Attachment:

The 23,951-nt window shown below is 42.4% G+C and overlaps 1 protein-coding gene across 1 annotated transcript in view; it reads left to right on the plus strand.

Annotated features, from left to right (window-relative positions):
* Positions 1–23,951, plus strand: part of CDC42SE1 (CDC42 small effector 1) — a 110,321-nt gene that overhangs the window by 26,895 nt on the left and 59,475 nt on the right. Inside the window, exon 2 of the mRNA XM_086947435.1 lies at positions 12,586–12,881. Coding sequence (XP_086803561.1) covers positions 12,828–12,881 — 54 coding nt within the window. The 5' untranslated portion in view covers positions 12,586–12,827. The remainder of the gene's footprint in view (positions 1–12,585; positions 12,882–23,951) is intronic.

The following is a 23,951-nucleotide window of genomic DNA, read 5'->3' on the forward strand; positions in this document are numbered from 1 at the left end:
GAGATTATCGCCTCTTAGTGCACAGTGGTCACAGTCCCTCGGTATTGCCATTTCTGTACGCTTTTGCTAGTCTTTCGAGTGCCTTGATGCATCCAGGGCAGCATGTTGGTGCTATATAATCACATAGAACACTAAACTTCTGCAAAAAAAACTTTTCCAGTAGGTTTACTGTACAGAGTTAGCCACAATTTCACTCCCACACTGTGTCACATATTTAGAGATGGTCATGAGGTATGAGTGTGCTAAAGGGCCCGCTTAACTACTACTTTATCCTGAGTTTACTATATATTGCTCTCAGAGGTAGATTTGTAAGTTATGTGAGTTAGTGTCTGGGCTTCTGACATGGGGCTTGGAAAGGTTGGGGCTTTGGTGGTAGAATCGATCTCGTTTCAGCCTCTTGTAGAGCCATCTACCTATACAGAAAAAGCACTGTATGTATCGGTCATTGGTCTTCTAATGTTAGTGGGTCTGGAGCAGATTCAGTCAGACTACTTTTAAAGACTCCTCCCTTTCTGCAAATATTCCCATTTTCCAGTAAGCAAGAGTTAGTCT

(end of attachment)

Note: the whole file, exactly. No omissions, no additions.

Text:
The 23,951-nt window shown below is 42.4% G+C and overlaps 1 protein-coding gene across 1 annotated transcript in view; it reads left to right on the plus strand.

Annotated features, from left to right (window-relative positions):
* Positions 1–23,951, plus strand: part of CDC42SE1 (CDC42 small effector 1) — a 110,321-nt gene that overhangs the window by 26,895 nt on the left and 59,475 nt on the right. Inside the window, exon 2 of the mRNA XM_086947435.1 lies at positions 12,586–12,881. Coding sequence (XP_086803561.1) covers positions 12,828–12,881 — 54 coding nt within the window. The 5' untranslated portion in view covers positions 12,586–12,827. The remainder of the gene's footprint in view (positions 1–12,585; positions 12,882–23,951) is intronic.

The following is a 23,951-nucleotide window of genomic DNA, read 5'->3' on the forward strand; positions in this document are numbered from 1 at the left end:
GAGATTATCGCCTCTTAGTGCACAGTGGTCACAGTCCCTCGGTATTGCCATTTCTGTACGCTTTTGCTAGTCTTTCGAGTGCCTTGATGCATCCAGGGCAGCATGTTGGTGCTATATAATCACATAGAACACTAAACTTCTGCAAAAAAAACTTTTCCAGTAGGTTTACTGTACAGAGTTAGCCACAATTTCACTCCCACACTGTGTCACATATTTAGAGATGGTCATGAGGTATGAGTGTGCTAAAGGGCCCGCTTAACTACTACTTTATCCTGAGTTTACTATATATTGCTCTCAGAGGTAGATTTGTAAGTTATGTGAGTTAGTGTCTGGGCTTCTGACATGGGGCTTGGAAAGGTTGGGGCTTTGGTGGTAGAATCGATCTCGTTTCAGCCTCTTGTAGAGCCATCTACCTATACAGAAAAAGCACTGTATGTATCGGTCATTGGTCTTCTAATGTTAGTGGGTCTGGAGCAGATTCAGTCAGACTACTTTTAAAGACTCCTCCCTTTCTGCAAATATTCCCATTTTCCAGTAAGCAAGAGTTAGTCT